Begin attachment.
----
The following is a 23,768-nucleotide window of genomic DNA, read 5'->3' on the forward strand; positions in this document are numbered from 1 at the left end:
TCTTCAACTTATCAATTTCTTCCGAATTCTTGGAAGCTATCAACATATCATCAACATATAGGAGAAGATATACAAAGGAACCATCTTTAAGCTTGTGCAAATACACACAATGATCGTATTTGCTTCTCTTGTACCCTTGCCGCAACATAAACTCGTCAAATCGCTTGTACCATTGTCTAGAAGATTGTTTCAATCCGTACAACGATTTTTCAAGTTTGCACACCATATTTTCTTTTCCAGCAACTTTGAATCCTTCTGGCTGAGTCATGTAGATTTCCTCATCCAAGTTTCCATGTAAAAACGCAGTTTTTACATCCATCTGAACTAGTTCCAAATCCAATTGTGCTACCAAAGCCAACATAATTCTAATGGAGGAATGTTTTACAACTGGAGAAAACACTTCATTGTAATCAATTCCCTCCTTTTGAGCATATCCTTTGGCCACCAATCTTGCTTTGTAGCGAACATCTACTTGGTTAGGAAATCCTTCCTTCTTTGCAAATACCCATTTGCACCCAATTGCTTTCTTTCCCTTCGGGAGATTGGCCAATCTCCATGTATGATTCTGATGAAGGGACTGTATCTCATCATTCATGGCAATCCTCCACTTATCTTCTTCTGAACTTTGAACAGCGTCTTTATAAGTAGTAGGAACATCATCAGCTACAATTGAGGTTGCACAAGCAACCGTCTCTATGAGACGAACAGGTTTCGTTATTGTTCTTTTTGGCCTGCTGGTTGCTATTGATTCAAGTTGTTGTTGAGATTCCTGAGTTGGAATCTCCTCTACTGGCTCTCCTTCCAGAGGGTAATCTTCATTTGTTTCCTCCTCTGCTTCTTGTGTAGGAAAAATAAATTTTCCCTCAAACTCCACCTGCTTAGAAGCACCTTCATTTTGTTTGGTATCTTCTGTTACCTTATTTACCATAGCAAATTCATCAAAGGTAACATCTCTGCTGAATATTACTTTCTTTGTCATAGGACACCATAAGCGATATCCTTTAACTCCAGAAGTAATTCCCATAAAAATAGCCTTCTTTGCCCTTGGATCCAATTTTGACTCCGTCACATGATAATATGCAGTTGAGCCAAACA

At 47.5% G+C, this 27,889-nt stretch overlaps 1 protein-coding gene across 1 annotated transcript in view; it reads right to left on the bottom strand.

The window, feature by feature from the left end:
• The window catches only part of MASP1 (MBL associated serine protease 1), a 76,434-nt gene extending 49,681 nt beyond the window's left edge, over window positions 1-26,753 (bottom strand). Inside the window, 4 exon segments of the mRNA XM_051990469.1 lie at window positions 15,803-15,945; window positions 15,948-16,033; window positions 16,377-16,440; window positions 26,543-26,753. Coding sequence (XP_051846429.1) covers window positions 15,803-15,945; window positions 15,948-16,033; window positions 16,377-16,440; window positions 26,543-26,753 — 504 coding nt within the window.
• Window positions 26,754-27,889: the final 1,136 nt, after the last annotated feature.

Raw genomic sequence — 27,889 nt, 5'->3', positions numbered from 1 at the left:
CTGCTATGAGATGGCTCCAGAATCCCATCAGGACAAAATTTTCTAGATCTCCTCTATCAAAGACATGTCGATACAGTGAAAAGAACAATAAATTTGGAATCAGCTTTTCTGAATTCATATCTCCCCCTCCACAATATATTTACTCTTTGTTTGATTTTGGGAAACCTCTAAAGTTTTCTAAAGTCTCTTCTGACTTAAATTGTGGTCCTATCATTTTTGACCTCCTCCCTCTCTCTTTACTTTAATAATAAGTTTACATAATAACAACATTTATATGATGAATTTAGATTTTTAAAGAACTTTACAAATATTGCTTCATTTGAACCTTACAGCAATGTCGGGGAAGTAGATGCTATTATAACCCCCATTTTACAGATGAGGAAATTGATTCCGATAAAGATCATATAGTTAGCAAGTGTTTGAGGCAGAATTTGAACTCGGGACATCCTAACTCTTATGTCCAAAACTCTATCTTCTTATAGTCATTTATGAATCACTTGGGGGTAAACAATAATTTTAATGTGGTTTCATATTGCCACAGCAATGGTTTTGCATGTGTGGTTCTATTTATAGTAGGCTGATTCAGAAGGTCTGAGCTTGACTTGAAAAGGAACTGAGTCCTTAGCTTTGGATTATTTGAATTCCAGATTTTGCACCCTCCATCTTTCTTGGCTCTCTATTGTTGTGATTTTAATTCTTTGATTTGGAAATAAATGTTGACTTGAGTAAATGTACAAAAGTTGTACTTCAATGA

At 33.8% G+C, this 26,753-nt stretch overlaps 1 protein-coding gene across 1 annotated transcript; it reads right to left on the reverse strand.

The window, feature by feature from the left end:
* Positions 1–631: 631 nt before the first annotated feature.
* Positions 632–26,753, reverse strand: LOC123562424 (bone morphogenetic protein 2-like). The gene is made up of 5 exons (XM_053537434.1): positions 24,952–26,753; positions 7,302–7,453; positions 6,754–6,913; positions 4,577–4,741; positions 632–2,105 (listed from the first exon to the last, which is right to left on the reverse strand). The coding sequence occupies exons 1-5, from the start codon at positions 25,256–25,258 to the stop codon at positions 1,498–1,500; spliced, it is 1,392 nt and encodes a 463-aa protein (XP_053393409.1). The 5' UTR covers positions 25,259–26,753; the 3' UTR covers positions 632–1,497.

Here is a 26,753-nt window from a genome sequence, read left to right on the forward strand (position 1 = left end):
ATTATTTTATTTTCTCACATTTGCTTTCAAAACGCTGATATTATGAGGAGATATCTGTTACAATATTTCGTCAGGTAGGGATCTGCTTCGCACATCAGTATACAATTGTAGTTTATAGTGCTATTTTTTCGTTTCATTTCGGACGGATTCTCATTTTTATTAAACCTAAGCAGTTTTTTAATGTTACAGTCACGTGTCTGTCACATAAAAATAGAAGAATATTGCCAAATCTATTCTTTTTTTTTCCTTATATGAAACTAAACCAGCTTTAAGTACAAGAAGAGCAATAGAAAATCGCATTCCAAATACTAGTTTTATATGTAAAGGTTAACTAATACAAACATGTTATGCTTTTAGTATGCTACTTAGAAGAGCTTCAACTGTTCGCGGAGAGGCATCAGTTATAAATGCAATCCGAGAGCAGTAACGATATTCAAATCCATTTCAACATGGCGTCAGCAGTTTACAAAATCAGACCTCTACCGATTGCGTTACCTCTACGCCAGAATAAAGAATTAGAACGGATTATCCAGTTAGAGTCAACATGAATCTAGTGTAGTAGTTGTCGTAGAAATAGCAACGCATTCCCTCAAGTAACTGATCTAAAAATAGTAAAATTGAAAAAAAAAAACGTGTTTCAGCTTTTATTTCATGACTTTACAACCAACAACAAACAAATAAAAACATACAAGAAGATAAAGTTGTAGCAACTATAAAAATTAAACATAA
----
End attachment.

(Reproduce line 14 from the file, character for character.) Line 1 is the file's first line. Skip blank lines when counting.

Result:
ATTATTTTATTTTCTCACATTTGCTTTCAAAACGCTGATATTATGAGGAGATATCTGTTACAATATTTCGTCAGGTAGGGATCTGCTTCGCACATCAGTATACAATTGTAGTTTATAGTGCTATTTTTTCGTTTCATTTCGGACGGATTCTCATTTTTATTAAACCTAAGCAGTTTTTTAATGTTACAGTCACGTGTCTGTCACATAAAAATAGAAGAATATTGCCAAATCTATTCTTTTTTTTTCCTTATATGAAACTAAACCAGCTTTAAGTACAAGAAGAGCAATAGAAAATCGCATTCCAAATACTAGTTTTATATGTAAAGGTTAACTAATACAAACATGTTATGCTTTTAGTATGCTACTTAGAAGAGCTTCAACTGTTCGCGGAGAGGCATCAGTTATAAATGCAATCCGAGAGCAGTAACGATATTCAAATCCATTTCAACATGGCGTCAGCAGTTTACAAAATCAGACCTCTACCGATTGCGTTACCTCTACGCCAGAATAAAGAATTAGAACGGATTATCCAGTTAGAGTCAACATGAATCTAGTGTAGTAGTTGTCGTAGAAATAGCAACGCATTCCCTCAAGTAACTGATCTAAAAATAGTAAAATTGAAAAAAAAAAACGTGTTTCAGCTTTTATTTCATGACTTTACAACCAACAACAAACAAATAAAAACATACAAGAAGATAAAGTTGTAGCAACTATAAAAATTAAACATAA